Being forced to pay for something that you fund in the initial purchase of the game is different to unlocking something as a reward.

    I say again, if they worked on the content during the games initial development stage then I feel that it should be included in the £40-£50 price tag as this is what you are paying for, the work they have done up until that point.

    It is like an electrician coming to your house to do a rewire, giving you an upfront cost and running all of the cable and then coming to you and saying "for an extra £xxxx I will connect it to all of the sockets".
  6. Exactly my devil's advocate point. Video games have a long history of locking consumers out of the content that is contained on the disc/cartridge they purchased, one way or the other. It's traditional within the industry.

    And some of it is not necessarily fair from the consumer point of view either, despite being "free". Can I play any Super Mario Brothers level that I want without having the skill to complete some of the preceding levels? No, but then why should my skill at using the software prevent me from access to it's content? Professional software doesn't require you to complete anything to access all it's tools or modes. Why is it okay for gaming software to require that of the consumer?
  7. It is a bit different to expect paying customers to pay twice for the same job, they have already completed the work and been paid for their time in the original development cycle.

    That has nothing whatsoever to do with this thread, we are talking about whether it is right to bill someone twice for the same amount of work not about how game progression has worked for the past 20+ years.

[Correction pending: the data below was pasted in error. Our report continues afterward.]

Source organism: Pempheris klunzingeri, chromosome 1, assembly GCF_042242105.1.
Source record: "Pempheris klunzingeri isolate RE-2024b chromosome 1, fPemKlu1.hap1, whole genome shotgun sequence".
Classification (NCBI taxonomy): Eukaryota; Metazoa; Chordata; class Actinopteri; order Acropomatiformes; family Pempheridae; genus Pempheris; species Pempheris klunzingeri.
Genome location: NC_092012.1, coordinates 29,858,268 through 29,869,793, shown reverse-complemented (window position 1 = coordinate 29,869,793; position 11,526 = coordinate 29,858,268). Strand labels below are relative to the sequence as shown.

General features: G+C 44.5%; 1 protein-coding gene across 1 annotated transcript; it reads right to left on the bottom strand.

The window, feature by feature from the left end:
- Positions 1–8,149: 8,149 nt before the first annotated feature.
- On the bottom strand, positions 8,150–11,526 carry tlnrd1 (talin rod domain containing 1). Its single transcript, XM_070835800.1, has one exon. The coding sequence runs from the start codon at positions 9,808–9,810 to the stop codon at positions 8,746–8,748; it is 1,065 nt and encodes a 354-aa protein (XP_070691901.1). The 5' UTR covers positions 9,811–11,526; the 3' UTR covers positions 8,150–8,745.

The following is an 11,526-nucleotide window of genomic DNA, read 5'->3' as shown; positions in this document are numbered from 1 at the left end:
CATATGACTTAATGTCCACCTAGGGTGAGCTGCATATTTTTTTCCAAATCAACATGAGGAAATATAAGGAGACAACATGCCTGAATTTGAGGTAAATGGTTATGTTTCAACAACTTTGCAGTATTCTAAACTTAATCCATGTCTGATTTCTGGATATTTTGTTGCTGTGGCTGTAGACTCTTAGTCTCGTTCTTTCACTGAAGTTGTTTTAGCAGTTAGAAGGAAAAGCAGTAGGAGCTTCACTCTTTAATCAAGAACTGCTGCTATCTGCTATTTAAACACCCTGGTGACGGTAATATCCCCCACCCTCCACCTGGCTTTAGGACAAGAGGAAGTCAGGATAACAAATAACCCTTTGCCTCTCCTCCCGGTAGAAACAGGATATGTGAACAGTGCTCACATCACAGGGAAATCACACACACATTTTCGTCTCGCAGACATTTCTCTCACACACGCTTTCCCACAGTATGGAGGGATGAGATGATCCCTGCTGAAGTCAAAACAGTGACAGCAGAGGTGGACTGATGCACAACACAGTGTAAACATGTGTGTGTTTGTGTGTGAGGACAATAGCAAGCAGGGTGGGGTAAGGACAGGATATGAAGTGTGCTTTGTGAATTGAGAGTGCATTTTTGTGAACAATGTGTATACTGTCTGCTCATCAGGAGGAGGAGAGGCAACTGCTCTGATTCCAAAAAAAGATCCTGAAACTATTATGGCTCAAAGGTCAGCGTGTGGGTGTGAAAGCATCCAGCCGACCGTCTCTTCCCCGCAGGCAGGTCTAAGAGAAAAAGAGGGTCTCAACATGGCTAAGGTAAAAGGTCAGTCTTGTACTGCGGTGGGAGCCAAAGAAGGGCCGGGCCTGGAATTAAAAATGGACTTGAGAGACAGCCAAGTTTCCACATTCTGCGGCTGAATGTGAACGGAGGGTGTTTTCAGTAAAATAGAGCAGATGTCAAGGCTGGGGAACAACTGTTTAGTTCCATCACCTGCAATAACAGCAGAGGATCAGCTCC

To answer your point it isn't professional software, it is a game, a challenging source of entertainment purchased to be completed as a challenge. If you wanted to purchase a game for £40-£50 to simply skip the first 10 hours of content and kill the last boss you wouldn't be happy about paying so much for it. You don't play Mouse Trap and move straight to the final square, you don't play Monopoly and declare the others players instantly bankrupt.

    I think your just trying to make up arguments completely off point just to be difficult.
  8. This thread is asking people's opinions on whether it's ethical to charge consumers extra for locked content that is already present on the game disc, yes? And I'm pointing out that the video game industry already has a long tradition of locking consumers out of content contained on the disc they purchased simply because they might not have enough skill at that particular game. I'm questioning whether there's really much of a difference in terms of the "I paid for the disc, I should have access to all of it's contents regardless" argument.
  9. It doesn't matter if the content is on an Internet server, on the disc, or up your ass. It's all the same.

    It doesn't matter when the content was created -- before the main game, after, precisely at the same time. It's all the same.
  10. It's stupid and back-asswords but... that's just the way it is :( companys justify this douchebaggery because they need to put the textures on there or else you wouldn't be able to pay online with somebody else who HAS bought the DLC. I say if it was ready early enough they shoulda' just included it in the price! Make your GAME better maybe it'll sell better. Not just now but the sequals as well. A concept EA and Activision don't seem to understand.